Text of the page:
Table 1

Going Systemic
In the immune system, clinicians should worry about 2 problems associated with bedrest: decreased cytokine production and reactivation of latent viruses, which have been reported in bedridden patients. Cytokine production is necessary for T and B lymphocyte (or natural killer cell) production.19 Decreased cytokine production creates a proinflammatory state, and can lead to cachexia and reduced circulating antibodies.14 As muscles begin to atrophy, protein synthesis decreases and nitrogen synthesis increases.20 Insulin sensitivity decreases,21 and aldosterone and plasma renin activity do as well.22

In just 1 week, bedridden patients can lose up to 10% of their plasma volume. Within a month, it increases to a 15% loss.7,9 This increases blood viscosity, 1 factor in Virchow’s triad (along with venous stasis and blood vessel damage). The risk of venous thromboembolism (VTE) escalates. Shrinking skeletal muscle lowers the body’s oxygen requirements. Consequently, erythropoiesis slows, red blood cell volume drops, and there is less hemoglobin. Decreased oxygen saturation creates morbid consequences for skin.18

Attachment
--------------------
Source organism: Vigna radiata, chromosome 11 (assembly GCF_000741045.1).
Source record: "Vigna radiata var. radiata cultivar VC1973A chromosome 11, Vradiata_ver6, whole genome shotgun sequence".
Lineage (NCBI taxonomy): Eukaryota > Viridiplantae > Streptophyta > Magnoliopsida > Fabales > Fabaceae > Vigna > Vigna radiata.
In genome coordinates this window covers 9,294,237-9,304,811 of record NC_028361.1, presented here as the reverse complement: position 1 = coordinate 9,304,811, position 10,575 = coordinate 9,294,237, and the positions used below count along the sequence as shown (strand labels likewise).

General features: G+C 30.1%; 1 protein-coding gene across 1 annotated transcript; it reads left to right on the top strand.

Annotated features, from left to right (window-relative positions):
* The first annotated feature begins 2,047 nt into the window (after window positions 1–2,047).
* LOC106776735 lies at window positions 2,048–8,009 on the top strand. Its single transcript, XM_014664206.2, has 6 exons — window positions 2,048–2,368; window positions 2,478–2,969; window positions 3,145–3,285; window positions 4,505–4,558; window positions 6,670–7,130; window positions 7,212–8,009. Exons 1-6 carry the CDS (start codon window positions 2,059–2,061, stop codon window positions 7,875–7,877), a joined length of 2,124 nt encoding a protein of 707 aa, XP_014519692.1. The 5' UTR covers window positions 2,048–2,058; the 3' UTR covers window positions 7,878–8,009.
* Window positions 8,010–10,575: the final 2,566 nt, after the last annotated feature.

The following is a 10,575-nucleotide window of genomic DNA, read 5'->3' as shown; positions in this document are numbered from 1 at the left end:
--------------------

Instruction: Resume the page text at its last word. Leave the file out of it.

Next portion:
Other Systems
In humans, the only skin designed to bear weight is the soles of our feet. All other skin is not as thick or sturdy. Immobilization reduces patients’ ability to alleviate pressure on the skin using unconscious weight shifting. Without this ability, unrelieved weight from internal organs and bones can literally wear a hole through the skin. Ischemia and necrosis start to develop. Perspiration trapped in bed linens and yanking and pulling during repositioning can start pressure ulcers, and create a receptive environment for bacteria. The sacrum, ischial tuberosity, greater trochanters, heels, and ankles are at greatest risk of pressure ulcer.19

Strength and muscle mass loss are serious issues. Weekly, bedrest is associated with a 12% loss of strength and significant muscle mass loss. Lower limbs that are accustomed to resisting gravity (calf, quadriceps, back) are affected first.7,19 Disuse creates muscle weakness and joint or bone stiffness, and elders’ risk for falls and infection increases. Waning endurance creates symptoms of profound fatigue, lack of motivation, and a vicious cycle of immobility and decline. Connective tissue (tendons, ligaments, and cartilage) also begins to deteriorate, and contractures (decreased range of motion) follow. In nursing home residents, foot drop contracture is common, especially in patients who have had strokes.19